If you’ve got a teenager taking high school exams, you don’t need us to tell you they’re stressed. But it can be a tough time for parents too, especially if you want to take some pressure off your kids but don’t know how.
Don’t panic: help is at hand. Here are our 10 top tips to lower their anxiety (and yours).
Start the conversation
While your teen might not be very talkative during exam time, it’s important to keep the communication lines open. Check in to see how they’re feeling about study and life in general. Sometimes, just letting them know you’re there is enough to alleviate their nerves.
Help them set up a productive area
If they don’t have a dedicated study room, find them a quiet spot with minimal distractions. Ensure it’s bright and not too cluttered – clear space, clear mind.
Let them know it’s okay to take time out to see friends or do something they enjoy. Consider giving them time off chores or non-urgent family commitments during exam season.
Be constructive and positive
Plenty of encouragement will make them feel more positive about exams. Let them know how proud you are, regardless of the outcome. You’d be surprised how effective positive reinforcement can be.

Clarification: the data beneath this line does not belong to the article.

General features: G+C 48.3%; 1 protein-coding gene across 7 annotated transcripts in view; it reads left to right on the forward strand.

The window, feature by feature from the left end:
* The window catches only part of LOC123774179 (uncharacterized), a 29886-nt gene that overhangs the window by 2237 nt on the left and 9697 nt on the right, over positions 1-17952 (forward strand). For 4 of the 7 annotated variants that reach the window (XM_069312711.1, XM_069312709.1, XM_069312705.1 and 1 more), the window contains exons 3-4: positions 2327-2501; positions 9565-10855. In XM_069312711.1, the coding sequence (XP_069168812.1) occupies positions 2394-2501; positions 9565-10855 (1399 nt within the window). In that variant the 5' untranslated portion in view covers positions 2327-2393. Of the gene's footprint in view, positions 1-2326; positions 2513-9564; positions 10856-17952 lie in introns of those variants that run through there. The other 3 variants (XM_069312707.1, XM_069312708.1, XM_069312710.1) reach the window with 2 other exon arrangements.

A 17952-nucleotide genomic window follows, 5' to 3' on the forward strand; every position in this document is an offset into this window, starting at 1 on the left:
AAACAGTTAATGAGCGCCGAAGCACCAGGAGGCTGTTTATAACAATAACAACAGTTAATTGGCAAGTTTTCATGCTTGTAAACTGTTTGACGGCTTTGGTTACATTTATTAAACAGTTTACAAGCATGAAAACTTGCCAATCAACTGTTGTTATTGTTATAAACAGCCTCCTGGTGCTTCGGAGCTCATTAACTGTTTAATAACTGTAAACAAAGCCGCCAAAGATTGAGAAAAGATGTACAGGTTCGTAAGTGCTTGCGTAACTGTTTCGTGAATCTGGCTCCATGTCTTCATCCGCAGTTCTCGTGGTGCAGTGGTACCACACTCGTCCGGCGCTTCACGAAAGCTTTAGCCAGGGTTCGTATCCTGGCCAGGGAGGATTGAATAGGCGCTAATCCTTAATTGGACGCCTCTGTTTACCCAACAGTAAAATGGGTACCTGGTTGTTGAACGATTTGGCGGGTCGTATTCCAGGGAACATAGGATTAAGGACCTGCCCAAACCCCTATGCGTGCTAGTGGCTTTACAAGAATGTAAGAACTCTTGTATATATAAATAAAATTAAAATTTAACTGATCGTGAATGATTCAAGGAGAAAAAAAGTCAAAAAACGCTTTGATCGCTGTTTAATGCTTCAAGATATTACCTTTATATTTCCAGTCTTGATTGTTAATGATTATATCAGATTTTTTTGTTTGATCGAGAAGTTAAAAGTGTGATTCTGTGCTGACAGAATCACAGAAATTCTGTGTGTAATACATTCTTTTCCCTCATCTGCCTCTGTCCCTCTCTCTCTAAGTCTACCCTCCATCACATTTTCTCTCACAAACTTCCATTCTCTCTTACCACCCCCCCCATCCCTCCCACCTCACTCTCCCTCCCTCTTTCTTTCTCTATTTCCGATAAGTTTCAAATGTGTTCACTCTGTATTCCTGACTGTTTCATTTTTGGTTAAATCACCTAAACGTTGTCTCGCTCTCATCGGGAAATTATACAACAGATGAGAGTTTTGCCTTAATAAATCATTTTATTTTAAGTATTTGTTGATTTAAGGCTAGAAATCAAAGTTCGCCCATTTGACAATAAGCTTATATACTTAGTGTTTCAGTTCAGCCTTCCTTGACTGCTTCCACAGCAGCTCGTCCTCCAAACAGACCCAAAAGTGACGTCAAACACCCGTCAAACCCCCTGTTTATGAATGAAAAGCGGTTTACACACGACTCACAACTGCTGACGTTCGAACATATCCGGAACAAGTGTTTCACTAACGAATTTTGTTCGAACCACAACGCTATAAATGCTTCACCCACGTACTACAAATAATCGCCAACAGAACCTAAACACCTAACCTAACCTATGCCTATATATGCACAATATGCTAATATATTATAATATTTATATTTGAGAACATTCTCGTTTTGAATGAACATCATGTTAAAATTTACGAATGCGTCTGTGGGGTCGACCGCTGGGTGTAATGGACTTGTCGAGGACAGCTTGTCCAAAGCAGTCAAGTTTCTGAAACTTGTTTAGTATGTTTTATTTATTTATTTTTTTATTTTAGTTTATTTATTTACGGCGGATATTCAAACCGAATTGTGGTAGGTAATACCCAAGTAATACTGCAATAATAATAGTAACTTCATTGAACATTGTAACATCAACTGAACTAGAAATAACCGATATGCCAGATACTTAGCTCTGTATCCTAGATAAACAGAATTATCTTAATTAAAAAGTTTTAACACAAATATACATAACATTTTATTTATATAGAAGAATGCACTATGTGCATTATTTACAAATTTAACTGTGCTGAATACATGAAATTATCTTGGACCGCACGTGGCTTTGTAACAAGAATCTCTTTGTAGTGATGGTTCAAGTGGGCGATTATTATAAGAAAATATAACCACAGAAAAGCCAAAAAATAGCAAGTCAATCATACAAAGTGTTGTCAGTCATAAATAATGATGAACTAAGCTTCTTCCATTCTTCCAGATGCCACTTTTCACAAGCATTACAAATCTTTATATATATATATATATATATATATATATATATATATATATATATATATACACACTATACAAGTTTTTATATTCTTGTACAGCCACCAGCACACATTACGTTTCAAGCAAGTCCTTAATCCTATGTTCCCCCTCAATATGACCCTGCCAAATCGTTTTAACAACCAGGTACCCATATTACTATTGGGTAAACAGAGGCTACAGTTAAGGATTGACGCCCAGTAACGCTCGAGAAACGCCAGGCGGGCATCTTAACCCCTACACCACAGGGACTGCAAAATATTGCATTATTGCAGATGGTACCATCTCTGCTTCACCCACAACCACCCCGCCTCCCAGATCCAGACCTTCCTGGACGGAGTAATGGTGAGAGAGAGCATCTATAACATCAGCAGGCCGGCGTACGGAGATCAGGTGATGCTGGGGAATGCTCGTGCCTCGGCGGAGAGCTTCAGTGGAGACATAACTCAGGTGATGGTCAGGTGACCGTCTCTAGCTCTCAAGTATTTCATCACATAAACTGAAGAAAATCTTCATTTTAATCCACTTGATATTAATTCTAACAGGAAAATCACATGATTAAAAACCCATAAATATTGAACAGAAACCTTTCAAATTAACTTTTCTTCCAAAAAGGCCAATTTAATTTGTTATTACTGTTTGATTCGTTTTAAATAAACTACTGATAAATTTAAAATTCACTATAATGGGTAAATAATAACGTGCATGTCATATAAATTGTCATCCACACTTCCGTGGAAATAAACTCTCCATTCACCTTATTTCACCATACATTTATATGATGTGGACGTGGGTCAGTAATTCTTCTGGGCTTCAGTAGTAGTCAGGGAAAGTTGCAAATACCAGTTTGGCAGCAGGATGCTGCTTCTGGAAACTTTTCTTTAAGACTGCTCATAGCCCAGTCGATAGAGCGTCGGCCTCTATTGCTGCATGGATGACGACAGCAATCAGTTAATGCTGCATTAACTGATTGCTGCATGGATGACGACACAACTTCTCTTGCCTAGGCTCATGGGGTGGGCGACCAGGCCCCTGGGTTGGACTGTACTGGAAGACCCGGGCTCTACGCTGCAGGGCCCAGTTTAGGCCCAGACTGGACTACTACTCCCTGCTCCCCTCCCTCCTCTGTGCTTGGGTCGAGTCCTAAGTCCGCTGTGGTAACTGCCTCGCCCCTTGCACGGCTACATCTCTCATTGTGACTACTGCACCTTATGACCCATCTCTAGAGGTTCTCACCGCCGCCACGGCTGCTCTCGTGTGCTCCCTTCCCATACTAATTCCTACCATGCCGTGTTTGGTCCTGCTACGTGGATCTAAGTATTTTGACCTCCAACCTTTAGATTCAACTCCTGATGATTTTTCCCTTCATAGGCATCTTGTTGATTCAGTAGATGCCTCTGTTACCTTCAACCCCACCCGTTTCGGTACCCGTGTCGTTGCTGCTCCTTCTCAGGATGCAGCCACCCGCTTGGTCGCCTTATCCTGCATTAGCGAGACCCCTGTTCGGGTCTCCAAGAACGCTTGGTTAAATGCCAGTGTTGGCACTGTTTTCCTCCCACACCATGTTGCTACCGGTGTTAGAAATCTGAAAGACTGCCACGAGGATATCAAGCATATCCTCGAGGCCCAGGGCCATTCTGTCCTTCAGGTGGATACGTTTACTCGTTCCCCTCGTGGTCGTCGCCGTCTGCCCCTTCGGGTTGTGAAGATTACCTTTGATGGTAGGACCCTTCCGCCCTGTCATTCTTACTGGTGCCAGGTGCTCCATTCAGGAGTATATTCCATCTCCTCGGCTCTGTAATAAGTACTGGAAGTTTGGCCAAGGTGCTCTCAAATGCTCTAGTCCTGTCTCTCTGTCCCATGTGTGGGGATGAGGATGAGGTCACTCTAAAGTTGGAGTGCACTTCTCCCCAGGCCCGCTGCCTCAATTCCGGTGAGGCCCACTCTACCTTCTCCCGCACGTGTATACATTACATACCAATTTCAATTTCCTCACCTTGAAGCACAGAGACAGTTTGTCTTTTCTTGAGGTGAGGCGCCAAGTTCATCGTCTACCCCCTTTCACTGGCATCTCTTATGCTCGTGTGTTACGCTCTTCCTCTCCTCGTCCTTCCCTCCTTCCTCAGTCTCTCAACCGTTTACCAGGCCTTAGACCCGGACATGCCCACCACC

Encourage healthy sleeping and eating patterns
Teens are often tempted to stay up late studying, but sleep is essential (the recommendation is eight to 10 hours a night). Motivate them to eat regularly and include foods that are good for the brain and blood-sugar levels – fresh fruit, veggies, grains, nuts and protein.
Get them to ask questions
Reassure them that it’s okay to ask for help if they need clarity or are unsure about something. They can start with their teacher, or perhaps a guidance counsellor.
Help them know what to expect
Encourage your teen to find out what each exam involves. Consult the syllabus and course outlines; are there past test papers they can read to get an idea of what’s coming up?
Get them there on time
Avoid rushing on exam day by organising and packing everything the night before. Be sure to leave home with plenty of time in case traffic is heavier than usual.
Listen to their concerns afterwards
If your teen feels they didn’t do so well, reassure them there are other options and that passing an exam is only one part of their story. Discuss any problems so they can feel better prepared for next time.
Know when to seek professional help
If exam stress is paralysing your teen, don’t hesitate to consult your local doctor, a school counsellor or a psychologist.
Is your teen anxious about what to study at uni? There’s no need to panic – our friendly Future Students team is available to talk through the options. Phone us on 131 UWA (892) or email email@example.com. And if your teen needs further advice or support, contact Lifeline on 13 11 14 for a sympathetic ear, 24/7.